Ok, tenemos una afirmación verdadera y una falsa, y vamos a guardar estos valores de verdad en un vector:

afirmacion = [true, false]

De esta forma afirmacion(1) es verdadera (true, 1) y afirmacion(2) es falsa (false, 0).

¿Qué dirías de la nueva afirmación más abajo?
• La palabra "hacha" tiene 5 letras y la palabra "hacha" no tiene ninguna letra "h"
¿Es verdadera o falsa?

El operador que hemos usado para construir esta nueva afirmación es el "y", en inglés "and", y que en lógica llamán conjunción. En Octave podemos utilizar la función and o el operador &, veamos:

# operador
afirmacion(1) & afirmacion(2)
# funcion
and (afirmacion(1), afirmacion(2))

Ejecuta este código ¿Estas de acuerdo con Octave sobre el valor de verdad de la nueva afirmación?
¿Cuál sería el resultado si las dos afirmaciones fuesen verdaderas?

Veamos otra afirmación
• La palabra "hacha" tiene 5 letras o la palabra "hacha" no tiene ninguna letra "h"
Para construir esta nueva afirmación utilizamos la disyunción inclusiva, el "o". Pero no el "o" exclusivo (que algunos escriben "ó" para que quede claro), sino un "o" que está contento si esto es verdad, si lo otro, o si ambos son verdad. Este operador en Octave se escribe | y la función es or:

# operador
afirmacion(1) | afirmacion(2)
# funcion
or (afirmacion(1), afirmacion(2))

Experimenta con este operador para entender como funciona.

Los operadores & y |, al igual que las respectivas funciones toman como entrada dos afirmaciones, son operadores binarios (en el sentido que toman 2 entradas). Otros operadores binarios que ya conocés son el + y el *, ambos toman dos números como entrada y devuelven el resultado.

Ejercicio 1: ¿Puedes construir el resultado de los operadores & y | para todas las entradas posibles?

Ejercicio 2: ¿Puedes escribir la afirmación que la señora de la historia evaluaba para seleccionar las manzanas?

## Ejemplo numérico

Ok, toda esta cháchara sobre lógica, pero ¿Cómo nos puede ser útil para los desafíos?

En los desafíos de nivel 1 es necesario filtrar o seleccionar ciertos números según sus propiedades. Por ejemplo ¿Cómo podemos seleccionar números pares?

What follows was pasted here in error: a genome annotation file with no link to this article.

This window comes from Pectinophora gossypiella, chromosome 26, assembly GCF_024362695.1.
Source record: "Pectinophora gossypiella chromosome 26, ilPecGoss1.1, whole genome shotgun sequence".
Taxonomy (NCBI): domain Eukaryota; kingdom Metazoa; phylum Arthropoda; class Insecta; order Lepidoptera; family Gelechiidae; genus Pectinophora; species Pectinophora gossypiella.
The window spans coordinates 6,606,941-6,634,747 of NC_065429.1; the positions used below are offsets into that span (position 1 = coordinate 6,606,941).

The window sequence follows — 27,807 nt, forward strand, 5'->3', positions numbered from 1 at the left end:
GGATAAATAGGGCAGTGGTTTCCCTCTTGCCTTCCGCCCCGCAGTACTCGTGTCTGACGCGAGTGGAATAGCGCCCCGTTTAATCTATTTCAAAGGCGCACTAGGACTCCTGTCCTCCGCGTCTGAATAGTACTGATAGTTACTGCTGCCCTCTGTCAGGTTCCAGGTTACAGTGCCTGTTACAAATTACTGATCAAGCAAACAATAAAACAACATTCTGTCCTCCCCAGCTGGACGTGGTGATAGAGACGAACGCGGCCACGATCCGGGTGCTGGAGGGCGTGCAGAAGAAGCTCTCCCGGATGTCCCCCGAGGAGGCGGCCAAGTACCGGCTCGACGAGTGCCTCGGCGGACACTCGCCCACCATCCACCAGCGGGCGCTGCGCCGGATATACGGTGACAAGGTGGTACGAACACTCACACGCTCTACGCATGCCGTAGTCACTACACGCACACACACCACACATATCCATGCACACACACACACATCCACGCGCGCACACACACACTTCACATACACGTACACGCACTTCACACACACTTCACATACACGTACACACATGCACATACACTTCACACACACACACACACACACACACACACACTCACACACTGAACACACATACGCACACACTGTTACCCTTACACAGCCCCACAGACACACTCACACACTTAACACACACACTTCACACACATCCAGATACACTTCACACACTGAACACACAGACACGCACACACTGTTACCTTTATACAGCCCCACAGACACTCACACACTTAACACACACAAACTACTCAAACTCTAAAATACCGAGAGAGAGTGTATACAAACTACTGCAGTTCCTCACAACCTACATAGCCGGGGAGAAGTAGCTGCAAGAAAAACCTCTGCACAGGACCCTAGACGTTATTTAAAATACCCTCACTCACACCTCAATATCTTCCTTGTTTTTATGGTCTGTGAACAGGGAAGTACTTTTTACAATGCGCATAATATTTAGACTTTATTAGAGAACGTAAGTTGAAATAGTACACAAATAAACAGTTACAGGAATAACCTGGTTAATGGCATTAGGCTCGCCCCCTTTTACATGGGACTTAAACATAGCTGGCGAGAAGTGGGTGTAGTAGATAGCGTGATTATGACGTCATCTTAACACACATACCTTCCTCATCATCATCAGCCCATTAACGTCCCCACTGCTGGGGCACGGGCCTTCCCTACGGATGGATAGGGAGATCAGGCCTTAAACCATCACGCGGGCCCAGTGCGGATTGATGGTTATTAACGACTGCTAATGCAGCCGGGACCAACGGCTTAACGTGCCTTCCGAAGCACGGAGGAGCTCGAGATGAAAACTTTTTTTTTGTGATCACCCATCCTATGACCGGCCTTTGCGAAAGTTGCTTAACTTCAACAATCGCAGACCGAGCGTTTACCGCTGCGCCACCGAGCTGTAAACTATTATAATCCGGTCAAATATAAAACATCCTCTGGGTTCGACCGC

Lo que sabemos es que un número par se escribe como

K = 2*N

donde N puede ser cualquier numero entero. Todo bien con esto, pero para cada número K que me dan, tendría que buscar un N, entre todos los enteros, que cumpla con esta condición...posible, pero medio pesado. De manera equivalente podemos decir que un número es par si al dividirlo en 2 el resto es cero. Es decir, un número par es divisible por 2. GNU Octave tiene una función que nos devuelve el resto de una división entera, la función rem (del inglés "remainder", que quiere decir "resto" o "sobrante") . Como ejemplo de uso tomemos la division de 7 en 2 partes. 7 se puede repartir entre 2 en 3 partes iguales, pero nos sobra 1. Veamos que dice a la función:

rem (7, 2)
ans = 1

El primer argumento es el numero a dividir (el dividendo) y el segundo argumento es el divisor.

Ahora vamos a utilizar esta función y nuestro conocimiento de lógica para seleccionar los números pares de una lista de números:

l = 0:3:15;
tf = rem (l,2) == 0
tf =
   1   0   1   0   1   0

La lista l contiene números enteros desde 0 hasta 15 en incrementos de a 3 y Octave nos dice que la afirmación "el número es divisble por 2" es verdadera para el primer número, falsa para el segundo, verdadera para el tercero y así sucesivamente.
¿Cuales son estos números? Claramente 0, 6 y 12. En Octave podemos obtener estos números utilizando el vector lógico al que hemos llamado tf. Prueba lo siguiente